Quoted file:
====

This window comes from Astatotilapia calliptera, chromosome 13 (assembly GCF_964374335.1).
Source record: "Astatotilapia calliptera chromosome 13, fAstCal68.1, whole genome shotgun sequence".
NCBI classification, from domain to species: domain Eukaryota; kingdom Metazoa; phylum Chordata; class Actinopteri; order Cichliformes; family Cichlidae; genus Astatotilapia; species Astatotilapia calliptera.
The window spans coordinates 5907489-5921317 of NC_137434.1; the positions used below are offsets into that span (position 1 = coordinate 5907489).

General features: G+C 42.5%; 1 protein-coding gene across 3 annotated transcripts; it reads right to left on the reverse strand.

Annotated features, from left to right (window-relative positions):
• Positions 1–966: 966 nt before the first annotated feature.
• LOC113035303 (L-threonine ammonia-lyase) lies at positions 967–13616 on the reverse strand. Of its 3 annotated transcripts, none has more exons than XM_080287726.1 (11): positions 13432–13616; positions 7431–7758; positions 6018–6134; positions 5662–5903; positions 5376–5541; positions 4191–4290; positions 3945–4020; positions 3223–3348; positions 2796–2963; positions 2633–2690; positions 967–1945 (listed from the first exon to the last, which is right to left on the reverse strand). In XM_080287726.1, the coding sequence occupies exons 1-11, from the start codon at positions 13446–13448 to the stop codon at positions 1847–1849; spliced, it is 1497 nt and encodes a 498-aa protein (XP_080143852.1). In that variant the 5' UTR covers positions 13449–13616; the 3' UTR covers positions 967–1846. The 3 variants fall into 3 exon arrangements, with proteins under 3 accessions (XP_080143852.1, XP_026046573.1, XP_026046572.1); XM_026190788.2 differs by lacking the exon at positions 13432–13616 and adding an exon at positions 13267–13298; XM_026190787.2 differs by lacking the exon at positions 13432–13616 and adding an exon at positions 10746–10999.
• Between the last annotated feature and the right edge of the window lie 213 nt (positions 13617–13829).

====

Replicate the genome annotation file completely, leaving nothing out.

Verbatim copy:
This window comes from Astatotilapia calliptera, chromosome 13 (assembly GCF_964374335.1).
Source record: "Astatotilapia calliptera chromosome 13, fAstCal68.1, whole genome shotgun sequence".
NCBI classification, from domain to species: domain Eukaryota; kingdom Metazoa; phylum Chordata; class Actinopteri; order Cichliformes; family Cichlidae; genus Astatotilapia; species Astatotilapia calliptera.
The window spans coordinates 5907489-5921317 of NC_137434.1; the positions used below are offsets into that span (position 1 = coordinate 5907489).

General features: G+C 42.5%; 1 protein-coding gene across 3 annotated transcripts; it reads right to left on the reverse strand.

Annotated features, from left to right (window-relative positions):
• Positions 1–966: 966 nt before the first annotated feature.
• LOC113035303 (L-threonine ammonia-lyase) lies at positions 967–13616 on the reverse strand. Of its 3 annotated transcripts, none has more exons than XM_080287726.1 (11): positions 13432–13616; positions 7431–7758; positions 6018–6134; positions 5662–5903; positions 5376–5541; positions 4191–4290; positions 3945–4020; positions 3223–3348; positions 2796–2963; positions 2633–2690; positions 967–1945 (listed from the first exon to the last, which is right to left on the reverse strand). In XM_080287726.1, the coding sequence occupies exons 1-11, from the start codon at positions 13446–13448 to the stop codon at positions 1847–1849; spliced, it is 1497 nt and encodes a 498-aa protein (XP_080143852.1). In that variant the 5' UTR covers positions 13449–13616; the 3' UTR covers positions 967–1846. The 3 variants fall into 3 exon arrangements, with proteins under 3 accessions (XP_080143852.1, XP_026046573.1, XP_026046572.1); XM_026190788.2 differs by lacking the exon at positions 13432–13616 and adding an exon at positions 13267–13298; XM_026190787.2 differs by lacking the exon at positions 13432–13616 and adding an exon at positions 10746–10999.
• Between the last annotated feature and the right edge of the window lie 213 nt (positions 13617–13829).